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Davis, California

Wednesday, April 24, 2024

Equal pricing doesn’t make Equitable Access an equitable program

Students who opt out of the program face a lengthy refund processes and a difficult time accessing required materials

With a new quarter comes preparing for classes, reading endless syllabuses and, more often than not for many on the Editorial Board, opting out of Equitable Access. The quarter system is known for its rapid-fire nature, and for those choosing to opt out, needing to fill out the online form before the quarter even begins is ridiculous. Although Equitable Access was launched in 2020 with good intentions, the uniform, flat fee is a poor solution since everyone has different textbook needs. 

This program was advertised as reducing the burden textbook prices have on students and streamlining the process of accessing course materials. The quarterly opting-out process, however, is both burdensome and inefficient. Students are able to opt out on their own on Equitable Access’ site until the Sunday night before the quarter starts, but afterwards will need to email Equitable Access to opt out until the 20th day of instruction, which is the final deadline. 

Since Equitable Access is likely receiving a huge volume of emails during the first few days of the quarter, it can take days for them to respond and, according to the UC Davis Store’s website, two to five business days after that for the refund to appear in a student’s account. Not everyone has the financial security to wait around for almost $200 when they may need to pay rent, car insurance, utilities and more by a set date. Given how emailing Equitable Access lengthens the refund process even more, students should be able to opt out on Equitable Access’ site until the 20th day of instruction. But students should not be automatically opted into a $169 program in the first place — instead, everyone should be opted out by default and have the choice to opt in.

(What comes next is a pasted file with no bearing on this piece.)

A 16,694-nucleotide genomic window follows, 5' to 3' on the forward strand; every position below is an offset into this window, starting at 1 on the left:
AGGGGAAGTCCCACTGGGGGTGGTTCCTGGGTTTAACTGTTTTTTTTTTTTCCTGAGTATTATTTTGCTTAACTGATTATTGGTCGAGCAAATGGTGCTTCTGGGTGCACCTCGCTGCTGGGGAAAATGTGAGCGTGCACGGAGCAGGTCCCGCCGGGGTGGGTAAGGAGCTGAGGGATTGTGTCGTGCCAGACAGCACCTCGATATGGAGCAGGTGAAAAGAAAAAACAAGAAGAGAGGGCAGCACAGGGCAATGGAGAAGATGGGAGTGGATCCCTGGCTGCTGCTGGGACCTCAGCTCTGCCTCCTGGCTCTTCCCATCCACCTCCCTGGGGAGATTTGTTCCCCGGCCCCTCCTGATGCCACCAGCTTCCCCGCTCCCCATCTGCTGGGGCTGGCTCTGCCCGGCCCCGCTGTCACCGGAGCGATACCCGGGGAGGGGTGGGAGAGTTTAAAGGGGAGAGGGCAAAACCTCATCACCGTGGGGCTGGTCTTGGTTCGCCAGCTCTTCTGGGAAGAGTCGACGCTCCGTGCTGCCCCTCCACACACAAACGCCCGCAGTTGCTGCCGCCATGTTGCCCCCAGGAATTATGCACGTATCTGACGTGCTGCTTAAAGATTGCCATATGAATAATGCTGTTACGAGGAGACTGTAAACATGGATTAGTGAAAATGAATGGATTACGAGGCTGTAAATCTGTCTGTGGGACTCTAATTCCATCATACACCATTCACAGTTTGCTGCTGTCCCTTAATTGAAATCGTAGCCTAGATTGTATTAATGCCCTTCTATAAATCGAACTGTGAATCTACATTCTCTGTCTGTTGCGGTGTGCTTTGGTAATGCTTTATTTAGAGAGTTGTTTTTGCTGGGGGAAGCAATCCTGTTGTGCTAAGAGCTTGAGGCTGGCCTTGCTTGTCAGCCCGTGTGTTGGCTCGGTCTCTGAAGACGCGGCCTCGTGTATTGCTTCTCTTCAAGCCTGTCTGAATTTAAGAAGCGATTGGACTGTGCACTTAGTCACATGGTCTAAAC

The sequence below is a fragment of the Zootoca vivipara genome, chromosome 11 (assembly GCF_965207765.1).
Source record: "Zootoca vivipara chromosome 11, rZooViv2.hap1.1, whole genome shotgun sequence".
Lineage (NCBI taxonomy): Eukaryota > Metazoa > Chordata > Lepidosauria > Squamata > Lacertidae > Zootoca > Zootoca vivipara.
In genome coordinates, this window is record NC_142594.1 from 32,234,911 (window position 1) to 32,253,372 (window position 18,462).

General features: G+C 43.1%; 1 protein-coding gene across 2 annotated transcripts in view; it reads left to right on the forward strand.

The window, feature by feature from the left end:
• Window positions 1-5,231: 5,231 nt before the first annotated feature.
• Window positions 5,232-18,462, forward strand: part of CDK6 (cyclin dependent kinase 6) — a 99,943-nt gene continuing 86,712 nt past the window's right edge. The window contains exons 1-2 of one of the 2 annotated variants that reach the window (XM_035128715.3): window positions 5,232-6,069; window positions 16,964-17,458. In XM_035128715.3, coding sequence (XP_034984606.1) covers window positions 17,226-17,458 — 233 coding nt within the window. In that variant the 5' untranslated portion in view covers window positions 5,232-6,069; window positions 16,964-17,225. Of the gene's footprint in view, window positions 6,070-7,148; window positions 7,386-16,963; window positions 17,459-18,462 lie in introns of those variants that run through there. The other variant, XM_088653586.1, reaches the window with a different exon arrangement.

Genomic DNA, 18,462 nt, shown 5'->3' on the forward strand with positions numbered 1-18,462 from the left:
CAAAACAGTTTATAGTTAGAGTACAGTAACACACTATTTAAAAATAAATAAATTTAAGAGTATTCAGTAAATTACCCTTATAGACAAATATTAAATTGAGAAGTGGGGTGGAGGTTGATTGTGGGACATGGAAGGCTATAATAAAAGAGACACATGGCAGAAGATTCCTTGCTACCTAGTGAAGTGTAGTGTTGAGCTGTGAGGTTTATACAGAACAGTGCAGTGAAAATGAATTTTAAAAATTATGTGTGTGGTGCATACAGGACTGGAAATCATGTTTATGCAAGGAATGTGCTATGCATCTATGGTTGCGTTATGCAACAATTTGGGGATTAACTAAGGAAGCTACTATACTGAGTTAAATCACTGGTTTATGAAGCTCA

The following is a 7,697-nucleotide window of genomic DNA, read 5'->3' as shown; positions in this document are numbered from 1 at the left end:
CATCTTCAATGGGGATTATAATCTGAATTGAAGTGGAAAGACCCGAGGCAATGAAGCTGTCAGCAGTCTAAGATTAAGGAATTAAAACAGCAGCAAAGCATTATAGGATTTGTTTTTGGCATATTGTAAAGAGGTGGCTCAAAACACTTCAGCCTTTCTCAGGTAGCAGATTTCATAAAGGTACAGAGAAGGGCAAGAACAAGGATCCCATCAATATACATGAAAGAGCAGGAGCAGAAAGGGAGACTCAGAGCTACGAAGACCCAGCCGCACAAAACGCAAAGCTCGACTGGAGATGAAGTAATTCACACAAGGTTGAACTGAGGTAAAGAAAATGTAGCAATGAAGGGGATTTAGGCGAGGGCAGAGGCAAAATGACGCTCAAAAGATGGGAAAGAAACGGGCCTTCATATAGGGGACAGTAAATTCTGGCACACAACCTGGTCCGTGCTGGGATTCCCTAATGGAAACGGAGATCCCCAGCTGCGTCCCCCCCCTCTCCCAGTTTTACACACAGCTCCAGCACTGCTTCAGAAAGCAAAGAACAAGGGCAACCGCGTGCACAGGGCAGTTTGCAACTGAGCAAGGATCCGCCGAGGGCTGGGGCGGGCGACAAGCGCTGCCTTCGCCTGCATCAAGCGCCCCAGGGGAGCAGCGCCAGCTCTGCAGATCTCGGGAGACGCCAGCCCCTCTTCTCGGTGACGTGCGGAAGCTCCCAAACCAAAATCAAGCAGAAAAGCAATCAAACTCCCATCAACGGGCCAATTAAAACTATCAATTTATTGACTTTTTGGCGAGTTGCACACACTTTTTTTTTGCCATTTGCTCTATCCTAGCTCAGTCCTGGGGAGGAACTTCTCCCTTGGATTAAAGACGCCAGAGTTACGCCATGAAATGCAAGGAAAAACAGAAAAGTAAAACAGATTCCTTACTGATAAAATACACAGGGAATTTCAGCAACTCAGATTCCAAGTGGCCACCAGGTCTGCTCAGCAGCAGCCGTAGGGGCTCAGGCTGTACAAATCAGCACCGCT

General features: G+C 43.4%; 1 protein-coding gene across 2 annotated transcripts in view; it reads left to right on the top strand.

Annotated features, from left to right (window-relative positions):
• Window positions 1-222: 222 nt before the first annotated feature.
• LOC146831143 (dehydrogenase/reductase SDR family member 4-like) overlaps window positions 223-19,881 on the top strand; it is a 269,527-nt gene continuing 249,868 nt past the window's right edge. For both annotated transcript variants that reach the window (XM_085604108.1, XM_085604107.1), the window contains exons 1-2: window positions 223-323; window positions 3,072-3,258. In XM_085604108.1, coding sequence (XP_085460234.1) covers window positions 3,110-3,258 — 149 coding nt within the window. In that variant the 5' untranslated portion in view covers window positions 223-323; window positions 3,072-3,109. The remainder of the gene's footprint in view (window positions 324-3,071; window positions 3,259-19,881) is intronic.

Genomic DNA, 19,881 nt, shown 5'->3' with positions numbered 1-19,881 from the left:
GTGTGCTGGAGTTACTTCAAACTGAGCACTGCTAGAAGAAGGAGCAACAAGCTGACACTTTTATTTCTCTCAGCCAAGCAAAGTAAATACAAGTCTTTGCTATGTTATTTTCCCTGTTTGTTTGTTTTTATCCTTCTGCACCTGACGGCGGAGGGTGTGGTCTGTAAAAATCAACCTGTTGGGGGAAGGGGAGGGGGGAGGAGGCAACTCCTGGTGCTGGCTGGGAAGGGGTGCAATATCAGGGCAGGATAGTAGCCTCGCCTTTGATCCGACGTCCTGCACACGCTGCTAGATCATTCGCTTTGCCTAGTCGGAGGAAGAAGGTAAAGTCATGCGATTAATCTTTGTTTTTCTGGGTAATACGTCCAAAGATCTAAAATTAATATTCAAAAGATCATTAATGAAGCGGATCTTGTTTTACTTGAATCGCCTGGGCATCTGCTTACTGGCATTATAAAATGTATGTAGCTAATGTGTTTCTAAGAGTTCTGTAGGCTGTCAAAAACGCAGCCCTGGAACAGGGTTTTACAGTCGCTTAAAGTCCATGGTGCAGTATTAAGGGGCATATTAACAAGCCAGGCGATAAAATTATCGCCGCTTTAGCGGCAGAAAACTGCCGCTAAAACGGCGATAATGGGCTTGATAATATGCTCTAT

To defend automatically opting all students in, UC Davis compares Equitable Access to the fees that support essential services such as Unitrans and mental health resources. This is a poor comparison, however, since these two other fees are significantly less than Equitable Access and were voted on by students. We understand that textbook publishers might not have agreed to participate in Equitable Access without all students being opted in by default, but this decision was made by administration with many students feeling little to no agency, and its high cost and lengthy refund process can put unnecessary strain on vulnerable students. 

UC Davis emphasizes the ease of accessing materials with Equitable Access, but Equitable Access also makes obtaining textbooks significantly less convenient if not impossible for students who have opted out. Some niche books are best available from the bookstore, but the campus store stopped selling most print materials outside of Equitable Access after the program launched. These print books can be specially ordered through the bookstore for those opted out of Equitable Access, but the current shipping estimate is two to two and a half weeks, over one-fifth of the entire quarter. Equitable Access is convenient, but only for students able to pay for it — everyone who opts out, including the vulnerable students it seeks to help, are significantly more inconvenienced.